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Table 1. Celebrities that appeared as sources of advertising posts and number of followers on Facebook at the time of the study.
Table 1. Celebrities that appeared as sources of advertising posts and number of followers on Facebook at the time of the study.
Females OccupationFollowers MalesOccupationFollowers
Rihanna Barbadian Pop Star82 m.Cristiano RonaldoPortuguese Soccer Player116 m.
Taylor SwiftUS Pop star75 m.Justin Bieber Canadian Pop Star77 m.
Katy PerryUS Pop Star71 m. Will SmithUS Actor75 m.
AdeleBritish Pop Star66 m. Dwayne JohnsonCanadian Actor57 m.
BeyonceUS Pop Star64 m.Channing TatumUS Actor20 m.
Selena GomezUS Pop Star61 m.Ed Sheeran British Pop Star15 m.
Emma WatsonBritish Actor33 m.Nick JonasUS Pop Star10 m.
Ariana GrandeUS Pop Star30 m.Conor McGregorIrish Boxing Star4 m.
Jennifer LawrenceUS Actor16 m.James CordenBritish TV Presenter3 m.
Gal GadotActor8 m.Chris PrattUS Actor3 m.
Jessica AlbaUS Actor5 m.John BoyegaBritish Actor0.3 m
Perrie EdwardsBritish Pop Star0.7 m.Pádraig HarringtonIrish Pro Golfer0.05 m.
Table 2. Brands and products shown in target images.
Table 2. Brands and products shown in target images.
BrandProduct
Unhealthy Food
Ben & Jerry’s Ice CreamCinnamon Buns Ice Cream
CadburyCrème Egg
Kellogg’sCoco Pops
Eddie Rockets Burger and Chips
KFCKFC Bucket Chicken
SubwaySub Sandwich
McDonaldsBBQ Chicken and Bacon Wrap
Bunsen Restaurant Burger and Chips
Supermac’sFresh Chicken Breast Meal
Apache Pizza Large Pizza Deal
DoritosCool Breeze & Chilli Heatwave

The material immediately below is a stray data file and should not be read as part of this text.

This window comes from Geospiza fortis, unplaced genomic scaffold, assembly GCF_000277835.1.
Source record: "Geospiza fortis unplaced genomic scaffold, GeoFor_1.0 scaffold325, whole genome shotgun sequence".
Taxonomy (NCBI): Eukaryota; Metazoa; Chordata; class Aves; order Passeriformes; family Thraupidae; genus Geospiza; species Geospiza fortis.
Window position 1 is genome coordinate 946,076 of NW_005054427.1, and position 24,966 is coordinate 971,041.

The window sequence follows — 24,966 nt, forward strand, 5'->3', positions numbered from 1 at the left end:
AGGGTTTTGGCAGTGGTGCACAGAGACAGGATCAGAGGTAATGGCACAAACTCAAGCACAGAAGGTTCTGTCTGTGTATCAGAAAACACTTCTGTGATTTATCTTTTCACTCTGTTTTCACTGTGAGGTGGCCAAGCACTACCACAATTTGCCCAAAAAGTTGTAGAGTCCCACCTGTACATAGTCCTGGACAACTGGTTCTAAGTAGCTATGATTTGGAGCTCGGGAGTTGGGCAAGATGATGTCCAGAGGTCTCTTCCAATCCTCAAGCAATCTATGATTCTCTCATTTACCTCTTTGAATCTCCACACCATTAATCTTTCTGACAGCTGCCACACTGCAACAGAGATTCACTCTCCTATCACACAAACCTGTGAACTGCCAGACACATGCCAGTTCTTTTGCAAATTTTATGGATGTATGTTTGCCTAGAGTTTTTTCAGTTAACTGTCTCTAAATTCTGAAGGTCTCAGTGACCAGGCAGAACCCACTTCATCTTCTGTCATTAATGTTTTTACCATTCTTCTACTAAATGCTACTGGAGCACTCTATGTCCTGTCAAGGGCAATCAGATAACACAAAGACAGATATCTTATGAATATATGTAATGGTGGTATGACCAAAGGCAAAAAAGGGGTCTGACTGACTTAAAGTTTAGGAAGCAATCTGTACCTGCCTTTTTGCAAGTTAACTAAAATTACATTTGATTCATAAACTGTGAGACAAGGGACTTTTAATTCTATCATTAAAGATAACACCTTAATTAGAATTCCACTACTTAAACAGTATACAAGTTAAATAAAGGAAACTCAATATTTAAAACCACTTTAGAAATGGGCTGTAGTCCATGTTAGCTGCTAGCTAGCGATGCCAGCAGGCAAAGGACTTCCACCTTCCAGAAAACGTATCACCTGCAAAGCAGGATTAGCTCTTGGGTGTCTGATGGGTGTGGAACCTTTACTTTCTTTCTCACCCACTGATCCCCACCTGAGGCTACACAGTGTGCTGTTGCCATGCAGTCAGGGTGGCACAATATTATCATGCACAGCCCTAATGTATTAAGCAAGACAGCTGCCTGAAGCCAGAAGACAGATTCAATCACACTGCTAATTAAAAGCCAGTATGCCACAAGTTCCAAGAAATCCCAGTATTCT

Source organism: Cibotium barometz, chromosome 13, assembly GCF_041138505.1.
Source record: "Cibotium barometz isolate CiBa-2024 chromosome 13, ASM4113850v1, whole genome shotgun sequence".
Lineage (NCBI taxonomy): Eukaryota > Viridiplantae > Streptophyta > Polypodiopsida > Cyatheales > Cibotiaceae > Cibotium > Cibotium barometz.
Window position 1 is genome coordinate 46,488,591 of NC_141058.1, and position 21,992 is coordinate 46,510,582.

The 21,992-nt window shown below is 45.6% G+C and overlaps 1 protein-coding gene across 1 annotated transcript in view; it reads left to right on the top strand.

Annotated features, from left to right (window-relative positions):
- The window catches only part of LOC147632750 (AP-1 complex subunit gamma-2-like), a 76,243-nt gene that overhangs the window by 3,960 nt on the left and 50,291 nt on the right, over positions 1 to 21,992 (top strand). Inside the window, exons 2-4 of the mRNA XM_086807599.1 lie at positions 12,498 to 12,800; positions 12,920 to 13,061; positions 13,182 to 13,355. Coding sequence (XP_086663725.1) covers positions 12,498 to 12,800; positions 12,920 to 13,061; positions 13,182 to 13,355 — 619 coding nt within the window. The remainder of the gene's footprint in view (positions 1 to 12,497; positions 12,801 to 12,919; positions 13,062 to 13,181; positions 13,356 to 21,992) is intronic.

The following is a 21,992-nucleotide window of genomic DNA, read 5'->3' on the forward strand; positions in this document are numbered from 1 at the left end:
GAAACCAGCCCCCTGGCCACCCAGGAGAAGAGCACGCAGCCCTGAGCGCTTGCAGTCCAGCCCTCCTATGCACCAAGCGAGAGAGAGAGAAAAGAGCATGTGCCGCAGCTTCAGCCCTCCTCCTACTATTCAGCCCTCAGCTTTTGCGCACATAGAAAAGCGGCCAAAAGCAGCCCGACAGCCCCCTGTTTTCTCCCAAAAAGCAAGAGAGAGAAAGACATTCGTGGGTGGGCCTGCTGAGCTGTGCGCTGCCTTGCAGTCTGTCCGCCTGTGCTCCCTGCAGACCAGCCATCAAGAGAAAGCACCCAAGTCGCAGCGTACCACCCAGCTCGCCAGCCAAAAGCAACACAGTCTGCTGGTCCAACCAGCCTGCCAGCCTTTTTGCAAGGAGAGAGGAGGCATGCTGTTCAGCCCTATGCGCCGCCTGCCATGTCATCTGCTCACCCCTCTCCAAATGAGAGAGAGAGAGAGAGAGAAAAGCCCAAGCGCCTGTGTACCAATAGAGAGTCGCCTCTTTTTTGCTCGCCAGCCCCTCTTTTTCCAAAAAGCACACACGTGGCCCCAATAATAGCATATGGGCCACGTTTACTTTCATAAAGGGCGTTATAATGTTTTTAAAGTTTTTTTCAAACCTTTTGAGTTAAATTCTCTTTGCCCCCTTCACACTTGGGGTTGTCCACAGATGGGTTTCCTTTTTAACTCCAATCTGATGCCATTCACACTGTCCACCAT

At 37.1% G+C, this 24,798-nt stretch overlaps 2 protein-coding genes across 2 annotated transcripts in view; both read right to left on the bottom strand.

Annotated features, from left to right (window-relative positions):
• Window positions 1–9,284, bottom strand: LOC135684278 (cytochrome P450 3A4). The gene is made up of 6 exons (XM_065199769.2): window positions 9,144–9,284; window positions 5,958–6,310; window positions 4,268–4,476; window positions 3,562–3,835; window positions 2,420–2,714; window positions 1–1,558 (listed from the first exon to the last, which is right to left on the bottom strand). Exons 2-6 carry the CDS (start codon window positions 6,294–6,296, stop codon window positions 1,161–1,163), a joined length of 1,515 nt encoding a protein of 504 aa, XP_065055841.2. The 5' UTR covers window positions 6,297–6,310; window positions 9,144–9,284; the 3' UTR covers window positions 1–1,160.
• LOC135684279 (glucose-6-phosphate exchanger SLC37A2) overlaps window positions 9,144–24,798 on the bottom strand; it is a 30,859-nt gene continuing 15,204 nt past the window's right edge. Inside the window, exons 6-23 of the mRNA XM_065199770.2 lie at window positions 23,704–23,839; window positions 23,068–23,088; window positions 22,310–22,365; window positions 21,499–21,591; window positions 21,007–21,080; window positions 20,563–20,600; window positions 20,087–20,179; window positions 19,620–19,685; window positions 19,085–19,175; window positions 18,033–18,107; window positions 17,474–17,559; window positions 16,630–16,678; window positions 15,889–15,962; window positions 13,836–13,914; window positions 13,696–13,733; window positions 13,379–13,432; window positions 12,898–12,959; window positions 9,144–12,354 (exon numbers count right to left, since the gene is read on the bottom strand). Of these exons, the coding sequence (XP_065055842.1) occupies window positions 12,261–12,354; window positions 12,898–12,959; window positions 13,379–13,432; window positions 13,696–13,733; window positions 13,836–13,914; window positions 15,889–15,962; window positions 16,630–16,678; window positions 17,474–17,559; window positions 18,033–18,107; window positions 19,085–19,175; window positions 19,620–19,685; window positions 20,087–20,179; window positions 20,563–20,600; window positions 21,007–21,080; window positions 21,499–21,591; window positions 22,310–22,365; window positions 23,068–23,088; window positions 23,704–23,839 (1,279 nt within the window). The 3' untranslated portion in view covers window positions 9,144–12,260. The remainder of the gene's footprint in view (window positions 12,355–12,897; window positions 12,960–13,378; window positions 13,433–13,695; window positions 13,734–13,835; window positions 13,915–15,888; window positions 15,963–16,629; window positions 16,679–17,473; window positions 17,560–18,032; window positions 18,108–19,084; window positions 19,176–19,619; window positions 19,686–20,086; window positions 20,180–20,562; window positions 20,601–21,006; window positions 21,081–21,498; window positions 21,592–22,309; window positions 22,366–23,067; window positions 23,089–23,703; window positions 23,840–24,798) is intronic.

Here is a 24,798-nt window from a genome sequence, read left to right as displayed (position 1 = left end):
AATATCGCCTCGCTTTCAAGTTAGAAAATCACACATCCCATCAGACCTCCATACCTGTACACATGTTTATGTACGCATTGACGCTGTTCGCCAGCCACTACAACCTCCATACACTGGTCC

WalkersPotato chips
Healthy Food
KeelingsMixed Berries
FyffesBananas
ChoppedSalad Bowls
TescoSwiss style muesli
WeetabixWeetabix
Kellogg’sSpecial K
Good4USuper Seeds Snacks
KelkinRice Cakes
Irish Pride Healthy Grain
Uncle Bens Wholegrain Rice
DannonLight and Fit Greek Yoghurt
John WestTuna
Non-Food
HimoxBluetooth Speakers
LuckiesSmart Phone Projector
SennheiserHeadphones
H&MClothes
PenneysJeans
AsosT-Shirt
Adidas Sneakers
Nike Sneakers
Dior (f)‘Pure Poison’ perfume
Honest Beauty (f)Lip Crayons
Covergirl (f)Mascara
Coco Brown (f)Fake Tan
Under Armor (m)Gym bag
PlayStation Uncharted4 (m)Game
Nerf Gun (m)Nerf Mastodon
Google (m)Chromecast
Table 3. Attitude to peer and likelihood to share: Means, standard deviations, and 95% confidence intervals.
Table 3. Attitude to peer and likelihood to share: Means, standard deviations, and 95% confidence intervals.
Attitude to PeerLikelihood to Share
ContentSourceMSD95% CIsMSD95% CIs
Unhealthy foodPeer3.380.59[3.24, 3.52]2.530.903[2.32, 2.74]
Celebrity3.440.50[3.32, 3.56]2.760.979[2.53, 2.99]
Company3.270.57[3.13, 3.40]2.591.015[2.35, 2.83]
All sources3.360.48[3.25, 3.47]2.630.865[2.42, 2.83]
Healthy foodPeer3.120.52[3.00, 3.24]1.910.728[1.74, 2.08]
Celebrity3.260.61[3.12, 3.40]1.930.749[1.76, 2.11]
Company3.170.51[3.05, 3.29]2.000.817[1.81, 2.19]
All sources3.180.47[3.29, 0.47]1.950.679[1.79, 2.11]
Non-foodPeer3.340.58[3.20, 3.47]2.610.912[2.40, 2.83]
Celebrity3.290.57[3.16, 3.42]2.520.918[2.31, 2.74]
Company3.230.44[3.12, 3.33]2.470.950[2.25, 2.69]
All sources3.280.45[3.39, 0.45]2.540.798[2.35, 2.72]
All typesPeer3.280.51[3.16, 3.39]2.350.721[2.18, 2.52]
Celebrity3.330.48[3.22, 3.44]2.410.755[2.23, 2.59]
Company3.220.43[3.12, 3.32]2.350.772[2.17, 2.53]
All sources3.2740.055[3.17, 3.382]2.370.704[2.17, 2.53]
All sources: Mean of responses across all 3 source conditions.
Table 4. Attitude to peer and likelihood to share: Pairwise contrasts.
Table 4. Attitude to peer and likelihood to share: Pairwise contrasts.
Attitude to PeerLikelihood to Share
GroupPairwise Contrastst(636)pt(636)p
Unhealthy food
Peer vs Celebrity−0.9450.345−2.3210.021 *
Celebrity vs Brand2.8490.005 *1.5950.111
Brand vs Peer−1.9280.054 *0.5680.57
Healthy food
Peer vs Celebrity−2.5630.011 *−0.2550.799